The Reservist is entitled to 36 months of education assistance benefits. VA also provides educational benefits for Civil Service employees of the United States and certain other civilians who were rendering personal services to the United States similar to a Civil Service employee, who were taken into captivity by a hostile power because of that relationship with the United States and subsequently released.  Benefits are also available to family members of persons held in captivity under such circumstances or to family members of persons who die while in captivity under such circumstances.  Determinations as to eligibility under those provisions are made by the Director General of the Foreign Service, Department of State.  If eligibility is established, the former captive has 10 years from the date of release from captivity to use the benefits. 

A spouse will become eligible for benefits from the 91st day of captivity and continuing until 10 years from the date of release of the captive or 10 years from the date of death of the captive.  Children will become eligible for benefits on the 91st day of captivity, but eligibility ends the day the captive is freed or released from captivity.  Further, children are not eligible for benefits beyond age 21.  An eligible person under this program has 45 months of entitlement to benefits.  No contributions are required.

If a person has eligibility to benefits under more than one education or training program, including also Vocational Rehabilitation or Dependents’ Education Assistance, the maximum amount of entitlement allowed under all programs combined is 48 months.  The veteran or eligible person must elect which program benefits are to be paid for any given course or entitlement period.  All programs charge entitlement to benefits at the rate of one day of entitlement per one day of full-time training; the entitlement charges are pro-rated for training at less than full-time.  Under certain circumstances, some of the programs will not make a charge against entitlement for certain types of training.  The monthly rates payable vary according to the particular program, the type of training (institutional, apprenticeship, ect.), and the rate of training.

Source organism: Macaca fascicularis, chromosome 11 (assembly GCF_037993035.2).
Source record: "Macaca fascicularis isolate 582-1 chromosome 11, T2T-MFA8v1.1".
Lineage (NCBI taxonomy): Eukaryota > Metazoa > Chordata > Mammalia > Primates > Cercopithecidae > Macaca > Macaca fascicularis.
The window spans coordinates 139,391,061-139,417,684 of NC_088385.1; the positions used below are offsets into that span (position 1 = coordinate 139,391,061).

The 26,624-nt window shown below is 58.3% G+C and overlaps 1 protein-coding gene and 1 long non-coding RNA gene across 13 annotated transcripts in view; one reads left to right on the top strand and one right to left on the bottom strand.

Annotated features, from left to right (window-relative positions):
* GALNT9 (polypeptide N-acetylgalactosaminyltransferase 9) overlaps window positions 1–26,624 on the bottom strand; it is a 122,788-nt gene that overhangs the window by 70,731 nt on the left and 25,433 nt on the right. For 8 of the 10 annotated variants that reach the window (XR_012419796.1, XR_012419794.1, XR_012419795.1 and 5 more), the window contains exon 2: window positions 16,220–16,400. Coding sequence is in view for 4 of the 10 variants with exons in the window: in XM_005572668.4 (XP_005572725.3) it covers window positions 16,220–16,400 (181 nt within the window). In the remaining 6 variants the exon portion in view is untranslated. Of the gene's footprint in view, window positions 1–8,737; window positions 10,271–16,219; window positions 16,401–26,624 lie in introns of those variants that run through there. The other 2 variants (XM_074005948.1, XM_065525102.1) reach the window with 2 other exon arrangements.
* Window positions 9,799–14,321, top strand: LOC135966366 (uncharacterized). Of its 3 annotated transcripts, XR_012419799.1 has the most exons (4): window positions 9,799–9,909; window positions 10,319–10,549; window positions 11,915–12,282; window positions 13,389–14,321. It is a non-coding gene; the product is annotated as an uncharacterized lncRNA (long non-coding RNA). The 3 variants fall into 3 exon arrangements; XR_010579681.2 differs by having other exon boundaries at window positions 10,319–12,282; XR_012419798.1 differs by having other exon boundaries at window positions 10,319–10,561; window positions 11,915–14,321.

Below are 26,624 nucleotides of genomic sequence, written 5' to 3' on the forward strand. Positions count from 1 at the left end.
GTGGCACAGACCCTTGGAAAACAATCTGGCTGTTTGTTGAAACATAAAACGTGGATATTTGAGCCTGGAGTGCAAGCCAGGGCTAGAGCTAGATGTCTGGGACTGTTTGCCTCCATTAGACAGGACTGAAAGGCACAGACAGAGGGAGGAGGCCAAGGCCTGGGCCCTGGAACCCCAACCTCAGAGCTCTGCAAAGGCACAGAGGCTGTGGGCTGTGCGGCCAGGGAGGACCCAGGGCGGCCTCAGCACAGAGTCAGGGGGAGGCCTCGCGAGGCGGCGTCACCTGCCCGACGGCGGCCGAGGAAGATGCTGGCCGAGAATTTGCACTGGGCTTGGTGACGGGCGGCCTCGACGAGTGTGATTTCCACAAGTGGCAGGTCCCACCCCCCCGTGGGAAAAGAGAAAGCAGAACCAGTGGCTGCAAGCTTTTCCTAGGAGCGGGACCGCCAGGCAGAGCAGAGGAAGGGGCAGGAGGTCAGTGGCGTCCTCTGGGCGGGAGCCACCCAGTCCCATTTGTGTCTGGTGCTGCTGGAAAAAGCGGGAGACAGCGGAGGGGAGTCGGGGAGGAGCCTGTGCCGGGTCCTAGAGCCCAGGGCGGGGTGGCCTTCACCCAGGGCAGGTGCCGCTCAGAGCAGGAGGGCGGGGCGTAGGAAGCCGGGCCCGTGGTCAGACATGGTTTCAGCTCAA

Under certain circumstances, veterans training under Chapter 30 may be entitled to additional amounts for dependents, if training at the half-time rate or greater, except for veterans training under Vocational Rehabilitation, no other veterans or eligible persons are entitled to payment for dependents under any of the programs. All of the programs allow essentially similar types of training:

Degree programs at a college or university, independent courses of study; certificate programs from a trade, business or vocational school; apprenticeship or on-job training programs; farm cooperative training programs; high school level programs (Chapter 32 veterans, former captives and spouses); remedial, refresher or deficiency courses; correspondence courses; vocational flight training (except former captives and family members).  None of the programs will pay benefits for self-improvement courses, courses given by radio or entirely on television, bartending courses, an educational, professional or vocational objective.